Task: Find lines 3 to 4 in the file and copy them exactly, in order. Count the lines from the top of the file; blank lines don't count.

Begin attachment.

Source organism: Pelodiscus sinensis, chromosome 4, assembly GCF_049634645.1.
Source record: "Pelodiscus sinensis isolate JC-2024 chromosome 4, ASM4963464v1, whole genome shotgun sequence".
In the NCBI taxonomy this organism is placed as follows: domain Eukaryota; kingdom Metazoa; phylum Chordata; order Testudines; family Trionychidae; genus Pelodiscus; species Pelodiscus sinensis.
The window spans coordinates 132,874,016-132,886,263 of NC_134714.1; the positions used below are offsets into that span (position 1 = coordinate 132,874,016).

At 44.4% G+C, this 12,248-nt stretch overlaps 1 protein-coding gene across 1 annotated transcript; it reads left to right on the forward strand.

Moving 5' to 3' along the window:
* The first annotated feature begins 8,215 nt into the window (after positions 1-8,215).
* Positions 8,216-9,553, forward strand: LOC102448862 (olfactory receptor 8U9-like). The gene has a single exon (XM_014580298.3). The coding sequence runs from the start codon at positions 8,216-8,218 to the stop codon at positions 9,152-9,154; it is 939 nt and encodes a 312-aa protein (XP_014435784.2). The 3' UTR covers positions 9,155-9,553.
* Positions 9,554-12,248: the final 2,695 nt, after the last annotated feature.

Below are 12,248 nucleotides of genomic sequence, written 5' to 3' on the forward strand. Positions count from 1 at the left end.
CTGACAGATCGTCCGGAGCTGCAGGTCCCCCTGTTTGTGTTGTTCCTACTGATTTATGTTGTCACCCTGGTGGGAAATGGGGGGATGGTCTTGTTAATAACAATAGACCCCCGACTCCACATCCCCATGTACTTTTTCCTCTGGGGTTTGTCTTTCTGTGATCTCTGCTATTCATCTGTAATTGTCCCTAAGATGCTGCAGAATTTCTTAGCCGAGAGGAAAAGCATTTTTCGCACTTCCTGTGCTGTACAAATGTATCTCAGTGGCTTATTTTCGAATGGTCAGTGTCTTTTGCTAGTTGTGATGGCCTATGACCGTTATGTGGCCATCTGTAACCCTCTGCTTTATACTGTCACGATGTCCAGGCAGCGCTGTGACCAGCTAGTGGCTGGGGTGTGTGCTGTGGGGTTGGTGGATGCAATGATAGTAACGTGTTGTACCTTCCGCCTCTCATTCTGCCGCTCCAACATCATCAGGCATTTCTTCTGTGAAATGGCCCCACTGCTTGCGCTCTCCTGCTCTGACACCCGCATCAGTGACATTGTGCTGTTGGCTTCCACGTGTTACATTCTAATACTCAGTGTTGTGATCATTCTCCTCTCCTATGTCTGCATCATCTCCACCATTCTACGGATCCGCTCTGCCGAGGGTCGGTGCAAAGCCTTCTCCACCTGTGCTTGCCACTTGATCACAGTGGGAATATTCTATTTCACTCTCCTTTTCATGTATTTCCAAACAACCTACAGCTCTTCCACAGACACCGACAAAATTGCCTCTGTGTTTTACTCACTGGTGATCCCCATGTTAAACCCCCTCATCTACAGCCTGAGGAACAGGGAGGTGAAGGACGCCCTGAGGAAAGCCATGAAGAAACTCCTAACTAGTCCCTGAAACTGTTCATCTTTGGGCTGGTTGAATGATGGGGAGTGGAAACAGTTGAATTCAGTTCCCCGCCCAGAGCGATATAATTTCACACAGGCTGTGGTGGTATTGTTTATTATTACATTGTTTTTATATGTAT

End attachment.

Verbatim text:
In the NCBI taxonomy this organism is placed as follows: domain Eukaryota; kingdom Metazoa; phylum Chordata; order Testudines; family Trionychidae; genus Pelodiscus; species Pelodiscus sinensis.
The window spans coordinates 132,874,016-132,886,263 of NC_134714.1; the positions used below are offsets into that span (position 1 = coordinate 132,874,016).